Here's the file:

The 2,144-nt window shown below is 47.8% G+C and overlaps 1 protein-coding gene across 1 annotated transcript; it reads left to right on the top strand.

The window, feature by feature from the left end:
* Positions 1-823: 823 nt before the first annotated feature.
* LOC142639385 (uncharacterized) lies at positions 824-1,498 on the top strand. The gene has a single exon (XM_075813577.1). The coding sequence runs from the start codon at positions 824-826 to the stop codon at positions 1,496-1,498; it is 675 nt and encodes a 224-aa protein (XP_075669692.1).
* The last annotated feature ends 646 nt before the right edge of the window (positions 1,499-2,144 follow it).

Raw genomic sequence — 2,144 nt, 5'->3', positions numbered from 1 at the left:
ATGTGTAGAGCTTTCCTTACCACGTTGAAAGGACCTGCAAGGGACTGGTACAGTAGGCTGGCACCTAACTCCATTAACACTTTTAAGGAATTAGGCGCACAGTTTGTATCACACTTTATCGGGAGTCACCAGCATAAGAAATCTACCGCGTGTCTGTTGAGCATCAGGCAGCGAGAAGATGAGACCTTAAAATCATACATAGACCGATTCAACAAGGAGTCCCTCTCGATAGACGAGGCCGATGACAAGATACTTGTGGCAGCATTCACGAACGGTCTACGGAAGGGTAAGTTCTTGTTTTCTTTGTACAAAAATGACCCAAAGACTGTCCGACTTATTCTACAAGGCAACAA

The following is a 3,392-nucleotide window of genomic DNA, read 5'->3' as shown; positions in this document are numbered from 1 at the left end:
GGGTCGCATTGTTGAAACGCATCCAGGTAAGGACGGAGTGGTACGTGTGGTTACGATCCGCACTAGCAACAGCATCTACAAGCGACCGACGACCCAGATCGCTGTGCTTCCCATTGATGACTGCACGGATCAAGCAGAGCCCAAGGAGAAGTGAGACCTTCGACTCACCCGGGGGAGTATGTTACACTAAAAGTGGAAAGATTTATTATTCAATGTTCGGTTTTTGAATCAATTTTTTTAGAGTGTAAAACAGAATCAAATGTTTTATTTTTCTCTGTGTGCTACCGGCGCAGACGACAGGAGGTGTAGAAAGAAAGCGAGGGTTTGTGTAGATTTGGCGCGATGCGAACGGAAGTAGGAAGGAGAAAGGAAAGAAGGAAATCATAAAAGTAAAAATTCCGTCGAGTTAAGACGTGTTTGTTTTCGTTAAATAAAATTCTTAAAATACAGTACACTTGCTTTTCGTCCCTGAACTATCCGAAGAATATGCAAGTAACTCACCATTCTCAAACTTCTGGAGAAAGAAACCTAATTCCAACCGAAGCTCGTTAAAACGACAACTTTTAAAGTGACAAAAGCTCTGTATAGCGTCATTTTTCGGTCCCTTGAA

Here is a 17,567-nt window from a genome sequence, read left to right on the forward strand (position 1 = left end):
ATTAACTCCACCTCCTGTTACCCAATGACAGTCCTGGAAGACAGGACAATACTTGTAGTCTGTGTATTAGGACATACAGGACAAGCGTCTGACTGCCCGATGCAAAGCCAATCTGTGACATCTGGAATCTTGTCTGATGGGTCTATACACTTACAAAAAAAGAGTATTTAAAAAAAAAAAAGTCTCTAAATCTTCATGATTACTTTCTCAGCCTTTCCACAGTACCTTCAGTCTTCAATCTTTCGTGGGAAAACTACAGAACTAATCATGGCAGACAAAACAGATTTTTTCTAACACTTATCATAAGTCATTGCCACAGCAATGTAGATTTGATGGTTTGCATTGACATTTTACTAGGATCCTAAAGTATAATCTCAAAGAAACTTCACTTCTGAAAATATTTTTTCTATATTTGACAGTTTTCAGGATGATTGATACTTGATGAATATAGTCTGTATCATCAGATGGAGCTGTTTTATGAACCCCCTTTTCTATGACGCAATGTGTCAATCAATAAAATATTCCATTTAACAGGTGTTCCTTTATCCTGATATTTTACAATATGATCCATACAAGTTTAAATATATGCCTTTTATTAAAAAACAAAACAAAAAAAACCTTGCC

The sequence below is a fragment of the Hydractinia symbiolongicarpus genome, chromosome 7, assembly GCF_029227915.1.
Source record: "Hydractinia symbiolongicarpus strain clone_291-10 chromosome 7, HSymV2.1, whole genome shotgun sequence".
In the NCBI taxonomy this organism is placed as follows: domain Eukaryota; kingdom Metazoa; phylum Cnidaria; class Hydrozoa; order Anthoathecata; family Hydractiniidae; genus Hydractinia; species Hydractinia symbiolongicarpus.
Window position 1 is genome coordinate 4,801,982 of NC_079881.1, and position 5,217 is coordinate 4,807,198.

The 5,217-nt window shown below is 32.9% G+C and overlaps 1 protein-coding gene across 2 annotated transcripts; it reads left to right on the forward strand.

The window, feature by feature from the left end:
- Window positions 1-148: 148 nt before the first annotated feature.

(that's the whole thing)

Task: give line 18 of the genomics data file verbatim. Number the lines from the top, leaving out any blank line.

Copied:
- Window positions 1-148: 148 nt before the first annotated feature.